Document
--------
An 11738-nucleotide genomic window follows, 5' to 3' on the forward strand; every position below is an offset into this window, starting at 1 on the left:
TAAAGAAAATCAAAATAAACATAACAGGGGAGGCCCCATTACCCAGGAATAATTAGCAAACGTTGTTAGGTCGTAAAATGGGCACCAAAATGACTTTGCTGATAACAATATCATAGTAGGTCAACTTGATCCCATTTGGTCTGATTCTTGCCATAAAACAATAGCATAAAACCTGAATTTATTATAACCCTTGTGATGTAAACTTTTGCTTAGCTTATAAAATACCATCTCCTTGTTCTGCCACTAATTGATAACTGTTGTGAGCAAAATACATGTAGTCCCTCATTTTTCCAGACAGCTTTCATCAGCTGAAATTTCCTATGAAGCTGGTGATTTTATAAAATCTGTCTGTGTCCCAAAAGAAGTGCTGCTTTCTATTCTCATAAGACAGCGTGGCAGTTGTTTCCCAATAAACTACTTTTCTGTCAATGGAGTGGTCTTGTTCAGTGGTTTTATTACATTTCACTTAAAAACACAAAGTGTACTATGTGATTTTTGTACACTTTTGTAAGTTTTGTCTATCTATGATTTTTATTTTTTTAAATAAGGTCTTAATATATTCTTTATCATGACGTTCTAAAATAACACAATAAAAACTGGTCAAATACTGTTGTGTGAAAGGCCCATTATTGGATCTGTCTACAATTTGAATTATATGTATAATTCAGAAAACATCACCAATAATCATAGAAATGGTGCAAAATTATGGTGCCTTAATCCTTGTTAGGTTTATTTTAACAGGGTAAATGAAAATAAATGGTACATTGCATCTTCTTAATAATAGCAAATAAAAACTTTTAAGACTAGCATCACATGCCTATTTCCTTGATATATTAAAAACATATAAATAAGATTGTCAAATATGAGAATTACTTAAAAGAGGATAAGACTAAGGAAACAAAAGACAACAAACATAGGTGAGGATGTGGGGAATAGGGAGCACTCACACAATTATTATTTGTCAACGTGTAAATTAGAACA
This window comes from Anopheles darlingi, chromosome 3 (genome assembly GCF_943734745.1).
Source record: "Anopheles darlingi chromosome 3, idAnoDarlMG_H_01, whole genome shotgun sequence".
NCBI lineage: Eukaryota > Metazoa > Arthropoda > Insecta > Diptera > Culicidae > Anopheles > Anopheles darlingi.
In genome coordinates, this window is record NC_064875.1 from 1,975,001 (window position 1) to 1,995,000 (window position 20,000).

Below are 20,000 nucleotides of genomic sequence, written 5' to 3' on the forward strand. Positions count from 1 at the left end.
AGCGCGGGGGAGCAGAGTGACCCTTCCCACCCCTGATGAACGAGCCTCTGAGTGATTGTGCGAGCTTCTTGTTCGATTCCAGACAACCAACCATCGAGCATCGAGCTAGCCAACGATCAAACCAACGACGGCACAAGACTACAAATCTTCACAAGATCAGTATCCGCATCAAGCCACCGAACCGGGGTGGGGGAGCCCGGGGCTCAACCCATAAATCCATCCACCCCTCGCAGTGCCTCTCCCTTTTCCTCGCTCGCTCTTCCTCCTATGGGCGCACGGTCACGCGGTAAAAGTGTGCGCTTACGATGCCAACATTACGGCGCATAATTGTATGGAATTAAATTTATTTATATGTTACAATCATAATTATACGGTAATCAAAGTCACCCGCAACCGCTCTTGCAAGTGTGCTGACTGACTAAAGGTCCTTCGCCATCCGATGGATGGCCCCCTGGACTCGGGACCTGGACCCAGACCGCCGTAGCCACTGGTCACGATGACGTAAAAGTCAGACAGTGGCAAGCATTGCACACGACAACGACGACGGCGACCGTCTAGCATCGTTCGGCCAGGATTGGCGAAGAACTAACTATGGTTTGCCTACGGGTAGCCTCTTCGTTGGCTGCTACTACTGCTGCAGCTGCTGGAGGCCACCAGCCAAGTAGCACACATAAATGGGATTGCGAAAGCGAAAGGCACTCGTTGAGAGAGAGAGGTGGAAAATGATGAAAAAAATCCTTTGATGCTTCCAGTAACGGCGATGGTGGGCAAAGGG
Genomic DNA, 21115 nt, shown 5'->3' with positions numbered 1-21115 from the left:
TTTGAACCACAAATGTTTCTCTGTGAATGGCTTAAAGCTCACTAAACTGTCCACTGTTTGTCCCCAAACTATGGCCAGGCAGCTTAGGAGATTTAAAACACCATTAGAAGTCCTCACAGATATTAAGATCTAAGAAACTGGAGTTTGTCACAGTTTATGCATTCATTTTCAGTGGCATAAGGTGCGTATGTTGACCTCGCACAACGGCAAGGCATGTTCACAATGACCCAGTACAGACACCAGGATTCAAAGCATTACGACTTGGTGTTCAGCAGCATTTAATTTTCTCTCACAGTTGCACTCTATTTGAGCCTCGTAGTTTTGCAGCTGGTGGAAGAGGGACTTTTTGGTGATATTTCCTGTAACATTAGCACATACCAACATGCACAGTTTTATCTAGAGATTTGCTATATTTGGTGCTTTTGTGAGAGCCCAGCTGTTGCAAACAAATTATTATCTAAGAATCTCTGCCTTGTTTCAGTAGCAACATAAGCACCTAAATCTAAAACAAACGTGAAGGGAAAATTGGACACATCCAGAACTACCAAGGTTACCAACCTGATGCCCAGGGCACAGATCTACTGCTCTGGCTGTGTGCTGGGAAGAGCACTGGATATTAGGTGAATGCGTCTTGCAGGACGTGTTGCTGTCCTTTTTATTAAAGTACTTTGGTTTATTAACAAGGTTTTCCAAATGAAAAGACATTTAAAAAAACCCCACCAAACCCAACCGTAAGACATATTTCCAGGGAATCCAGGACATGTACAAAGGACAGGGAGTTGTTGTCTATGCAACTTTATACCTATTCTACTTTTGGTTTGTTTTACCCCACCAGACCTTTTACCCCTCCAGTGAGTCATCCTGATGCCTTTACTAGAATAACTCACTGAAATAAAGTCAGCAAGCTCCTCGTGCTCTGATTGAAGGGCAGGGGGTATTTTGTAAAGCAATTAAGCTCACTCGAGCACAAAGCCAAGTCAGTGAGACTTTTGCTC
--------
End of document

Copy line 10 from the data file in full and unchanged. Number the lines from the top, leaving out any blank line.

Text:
TTTGAACCACAAATGTTTCTCTGTGAATGGCTTAAAGCTCACTAAACTGTCCACTGTTTGTCCCCAAACTATGGCCAGGCAGCTTAGGAGATTTAAAACACCATTAGAAGTCCTCACAGATATTAAGATCTAAGAAACTGGAGTTTGTCACAGTTTATGCATTCATTTTCAGTGGCATAAGGTGCGTATGTTGACCTCGCACAACGGCAAGGCATGTTCACAATGACCCAGTACAGACACCAGGATTCAAAGCATTACGACTTGGTGTTCAGCAGCATTTAATTTTCTCTCACAGTTGCACTCTATTTGAGCCTCGTAGTTTTGCAGCTGGTGGAAGAGGGACTTTTTGGTGATATTTCCTGTAACATTAGCACATACCAACATGCACAGTTTTATCTAGAGATTTGCTATATTTGGTGCTTTTGTGAGAGCCCAGCTGTTGCAAACAAATTATTATCTAAGAATCTCTGCCTTGTTTCAGTAGCAACATAAGCACCTAAATCTAAAACAAACGTGAAGGGAAAATTGGACACATCCAGAACTACCAAGGTTACCAACCTGATGCCCAGGGCACAGATCTACTGCTCTGGCTGTGTGCTGGGAAGAGCACTGGATATTAGGTGAATGCGTCTTGCAGGACGTGTTGCTGTCCTTTTTATTAAAGTACTTTGGTTTATTAACAAGGTTTTCCAAATGAAAAGACATTTAAAAAAACCCCACCAAACCCAACCGTAAGACATATTTCCAGGGAATCCAGGACATGTACAAAGGACAGGGAGTTGTTGTCTATGCAACTTTATACCTATTCTACTTTTGGTTTGTTTTACCCCACCAGACCTTTTACCCCTCCAGTGAGTCATCCTGATGCCTTTACTAGAATAACTCACTGAAATAAAGTCAGCAAGCTCCTCGTGCTCTGATTGAAGGGCAGGGGGTATTTTGTAAAGCAATTAAGCTCACTCGAGCACAAAGCCAAGTCAGTGAGACTTTTGCTC